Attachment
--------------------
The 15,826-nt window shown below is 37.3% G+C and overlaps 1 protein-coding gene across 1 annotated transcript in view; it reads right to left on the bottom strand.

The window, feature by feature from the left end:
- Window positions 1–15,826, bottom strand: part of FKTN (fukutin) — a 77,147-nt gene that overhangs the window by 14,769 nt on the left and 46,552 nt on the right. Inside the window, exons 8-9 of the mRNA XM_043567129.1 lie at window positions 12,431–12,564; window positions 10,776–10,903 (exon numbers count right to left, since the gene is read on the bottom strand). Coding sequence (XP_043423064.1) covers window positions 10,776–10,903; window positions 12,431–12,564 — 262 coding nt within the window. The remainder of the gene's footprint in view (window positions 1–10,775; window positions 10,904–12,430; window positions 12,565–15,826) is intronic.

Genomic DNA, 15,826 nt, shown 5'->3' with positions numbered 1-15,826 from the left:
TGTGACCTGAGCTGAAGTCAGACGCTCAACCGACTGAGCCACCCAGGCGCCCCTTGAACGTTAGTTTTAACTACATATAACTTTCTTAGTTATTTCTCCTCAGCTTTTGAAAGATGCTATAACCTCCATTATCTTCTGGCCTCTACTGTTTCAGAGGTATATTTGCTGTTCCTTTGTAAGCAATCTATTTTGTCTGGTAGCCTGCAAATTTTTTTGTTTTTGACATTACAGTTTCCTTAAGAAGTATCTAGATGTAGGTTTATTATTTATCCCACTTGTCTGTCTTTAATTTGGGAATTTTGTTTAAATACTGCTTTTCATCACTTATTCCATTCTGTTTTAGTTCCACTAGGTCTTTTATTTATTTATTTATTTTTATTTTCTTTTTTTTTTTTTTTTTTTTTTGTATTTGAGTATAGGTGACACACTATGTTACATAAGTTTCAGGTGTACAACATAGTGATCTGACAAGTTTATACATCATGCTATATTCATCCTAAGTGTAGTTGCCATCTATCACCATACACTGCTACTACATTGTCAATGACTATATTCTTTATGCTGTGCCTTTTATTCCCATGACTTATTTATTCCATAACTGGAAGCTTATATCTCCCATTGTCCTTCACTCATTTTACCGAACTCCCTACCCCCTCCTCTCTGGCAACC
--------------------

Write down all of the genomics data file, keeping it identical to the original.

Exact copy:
The 15,826-nt window shown below is 37.3% G+C and overlaps 1 protein-coding gene across 1 annotated transcript in view; it reads right to left on the bottom strand.

The window, feature by feature from the left end:
- Window positions 1–15,826, bottom strand: part of FKTN (fukutin) — a 77,147-nt gene that overhangs the window by 14,769 nt on the left and 46,552 nt on the right. Inside the window, exons 8-9 of the mRNA XM_043567129.1 lie at window positions 12,431–12,564; window positions 10,776–10,903 (exon numbers count right to left, since the gene is read on the bottom strand). Coding sequence (XP_043423064.1) covers window positions 10,776–10,903; window positions 12,431–12,564 — 262 coding nt within the window. The remainder of the gene's footprint in view (window positions 1–10,775; window positions 10,904–12,430; window positions 12,565–15,826) is intronic.

Genomic DNA, 15,826 nt, shown 5'->3' with positions numbered 1-15,826 from the left:
TGTGACCTGAGCTGAAGTCAGACGCTCAACCGACTGAGCCACCCAGGCGCCCCTTGAACGTTAGTTTTAACTACATATAACTTTCTTAGTTATTTCTCCTCAGCTTTTGAAAGATGCTATAACCTCCATTATCTTCTGGCCTCTACTGTTTCAGAGGTATATTTGCTGTTCCTTTGTAAGCAATCTATTTTGTCTGGTAGCCTGCAAATTTTTTTGTTTTTGACATTACAGTTTCCTTAAGAAGTATCTAGATGTAGGTTTATTATTTATCCCACTTGTCTGTCTTTAATTTGGGAATTTTGTTTAAATACTGCTTTTCATCACTTATTCCATTCTGTTTTAGTTCCACTAGGTCTTTTATTTATTTATTTATTTTTATTTTCTTTTTTTTTTTTTTTTTTTTTTGTATTTGAGTATAGGTGACACACTATGTTACATAAGTTTCAGGTGTACAACATAGTGATCTGACAAGTTTATACATCATGCTATATTCATCCTAAGTGTAGTTGCCATCTATCACCATACACTGCTACTACATTGTCAATGACTATATTCTTTATGCTGTGCCTTTTATTCCCATGACTTATTTATTCCATAACTGGAAGCTTATATCTCCCATTGTCCTTCACTCATTTTACCGAACTCCCTACCCCCTCCTCTCTGGCAACC